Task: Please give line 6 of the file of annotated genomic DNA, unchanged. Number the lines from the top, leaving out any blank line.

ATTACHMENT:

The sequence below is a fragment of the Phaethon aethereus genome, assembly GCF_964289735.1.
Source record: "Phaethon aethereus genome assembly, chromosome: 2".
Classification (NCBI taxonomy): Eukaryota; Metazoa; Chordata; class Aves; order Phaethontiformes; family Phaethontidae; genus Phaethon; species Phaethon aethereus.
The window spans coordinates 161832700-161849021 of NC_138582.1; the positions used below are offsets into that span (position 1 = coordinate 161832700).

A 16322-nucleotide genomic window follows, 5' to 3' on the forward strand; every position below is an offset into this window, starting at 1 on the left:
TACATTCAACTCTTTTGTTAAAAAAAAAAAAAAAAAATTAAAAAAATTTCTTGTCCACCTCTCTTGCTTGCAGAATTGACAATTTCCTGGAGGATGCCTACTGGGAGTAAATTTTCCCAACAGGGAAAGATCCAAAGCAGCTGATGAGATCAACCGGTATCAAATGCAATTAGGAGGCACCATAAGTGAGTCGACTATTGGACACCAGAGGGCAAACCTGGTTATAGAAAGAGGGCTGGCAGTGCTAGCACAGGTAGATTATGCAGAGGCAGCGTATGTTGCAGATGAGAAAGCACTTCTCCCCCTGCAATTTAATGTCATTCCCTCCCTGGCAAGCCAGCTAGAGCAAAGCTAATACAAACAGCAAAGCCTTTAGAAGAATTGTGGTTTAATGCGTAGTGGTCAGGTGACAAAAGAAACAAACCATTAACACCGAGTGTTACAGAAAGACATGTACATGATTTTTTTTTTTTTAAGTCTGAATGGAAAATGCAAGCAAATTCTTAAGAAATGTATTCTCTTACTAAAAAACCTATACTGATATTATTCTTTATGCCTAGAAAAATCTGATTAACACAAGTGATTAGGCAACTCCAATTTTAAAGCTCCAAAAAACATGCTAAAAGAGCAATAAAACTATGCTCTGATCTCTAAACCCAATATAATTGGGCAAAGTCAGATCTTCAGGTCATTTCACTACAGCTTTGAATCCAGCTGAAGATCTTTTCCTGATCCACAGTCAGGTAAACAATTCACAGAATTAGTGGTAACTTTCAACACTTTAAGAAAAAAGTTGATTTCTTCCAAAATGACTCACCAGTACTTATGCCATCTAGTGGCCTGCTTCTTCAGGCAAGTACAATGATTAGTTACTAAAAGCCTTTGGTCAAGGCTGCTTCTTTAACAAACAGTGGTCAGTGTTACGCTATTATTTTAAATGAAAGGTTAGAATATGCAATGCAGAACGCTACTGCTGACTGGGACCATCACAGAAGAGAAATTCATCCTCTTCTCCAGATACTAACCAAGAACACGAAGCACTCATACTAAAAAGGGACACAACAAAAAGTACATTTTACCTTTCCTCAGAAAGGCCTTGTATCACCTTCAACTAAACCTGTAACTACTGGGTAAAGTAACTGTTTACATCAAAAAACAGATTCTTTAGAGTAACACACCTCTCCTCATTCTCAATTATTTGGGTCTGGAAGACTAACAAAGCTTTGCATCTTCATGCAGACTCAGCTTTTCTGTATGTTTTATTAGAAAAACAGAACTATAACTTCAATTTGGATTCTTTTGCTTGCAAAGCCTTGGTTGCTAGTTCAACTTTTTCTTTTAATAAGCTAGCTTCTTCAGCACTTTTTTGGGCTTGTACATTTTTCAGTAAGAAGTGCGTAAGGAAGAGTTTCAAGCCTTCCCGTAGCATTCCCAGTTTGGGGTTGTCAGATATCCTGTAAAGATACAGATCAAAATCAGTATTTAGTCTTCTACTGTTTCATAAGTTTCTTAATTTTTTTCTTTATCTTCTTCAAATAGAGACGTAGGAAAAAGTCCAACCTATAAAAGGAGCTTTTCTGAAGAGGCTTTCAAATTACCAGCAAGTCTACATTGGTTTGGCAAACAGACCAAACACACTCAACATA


TACATTCAACTCTTTTGTTAAAAAAAAAAAAAAAAAATTAAAAAAATTTCTTGTCCACCTCTCTTGCTTGCAGAATTGACAATTTCCTGGAGGATGCCTACTGGGAGTAAATTTTCCCAACAGGGAAAGATCCAAAGCAGCTGATGAGATCAACCGGTATCAAATGCAATTAGGAGGCACCATAAGTGAGTCGACTATTGGACACCAGAGGGCAAACCTGGTTATAGAAAGAGGGCTGGCAGTGCTAGCACAGGTAGATTATGCAGAGGCAGCGTATGTTGCAGATGAGAAAGCACTTCTCCCCCTGCAATTTAATGTCATTCCCTCCCTGGCAAGCCAGCTAGAGCAAAGCTAATACAAACAGCAAAGCCTTTAGAAGAATTGTGGTTTAATGCGTAGTGGTCAGGTGACAAAAGAAACAAACCATTAACACCGAGTGTTACAGAAAGACATGTACATGATTTTTTTTTTTTTAAGTCTGAATGGAAAATGCAAGCAAATTCTTAAGAAATGTATTCTCTTACTAAAAAACCTATACTGATATTATTCTTTATGCCTAGAAAAATCTGATTAACACAAGTGATTAGGCAACTCCAATTTTAAAGCTCCAAAAAACATGCTAAAAGAGCAATAAAACTATGCTCTGATCTCTAAACCCAATATAATTGGGCAAAGTCAGATCTTCAGGTCATTTCACTACAGCTTTGAATCCAGCTGAAGATCTTTTCCTGATCCACAGTCAGGTAAACAATTCACAGAATTAGTGGTAACTTTCAACACTTTAAGAAAAAAGTTGATTTCTTCCAAAATGACTCACCAGTACTTATGCCATCTAGTGGCCTGCTTCTTCAGGCAAGTACAATGATTAGTTACTAAAAGCCTTTGGTCAAGGCTGCTTCTTTAACAAACAGTGGTCAGTGTTACGCTATTATTTTAAATGAAAGGTTAGAATATGCAATGCAGAACGCTACTGCTGACTGGGACCATCACAGAAGAGAAATTCATCCTCTTCTCCAGATACTAACCAAGAACACGAAGCACTCATACTAAAAAGGGACACAACAAAAAGTACATTTTACCTTTCCTCAGAAAGGCCTTGTATCACCTTCAACTAAACCTGTAACTACTGGGTAAAGTAACTGTTTACATCAAAAAACAGATTCTTTAGAGTAACACACCTCTCCTCATTCTCAATTATTTGGGTCTGGAAGACTAACAAAGCTTTGCATCTTCATGCAGACTCAGCTTTTCTGTATGTTTTATTAGAAAAACAGAACTATAACTTCAATTTGGATTCTTTTGCTTGCAAAGCCTTGGTTGCTAGTTCAACTTTTTCTTTTAATAAGCTAGCTTCTTCAGCACTTTTTTGGGCTTGTACATTTTTCAGTAAGAAGTGCGTAAGGAAGAGTTTCAAGCCTTCCCGTAGCATTCCCAGTTTGGGGTTGTCAGATATCCTGTAAAGATACAGATCAAAATCAGTATTTAGTCTTCTACTGTTTCATAAGTTTCTTAATTTTTTTCTTTATCTTCTTCAAATAGAGACGTAGGAAAAAGTCCAACCTATAAAAGGAGCTTTTCTGAAGAGGCTTTCAAATTACCAGCAAGTCTACATTGGTTTGGCAAACAGACCAAACACACTCAACATA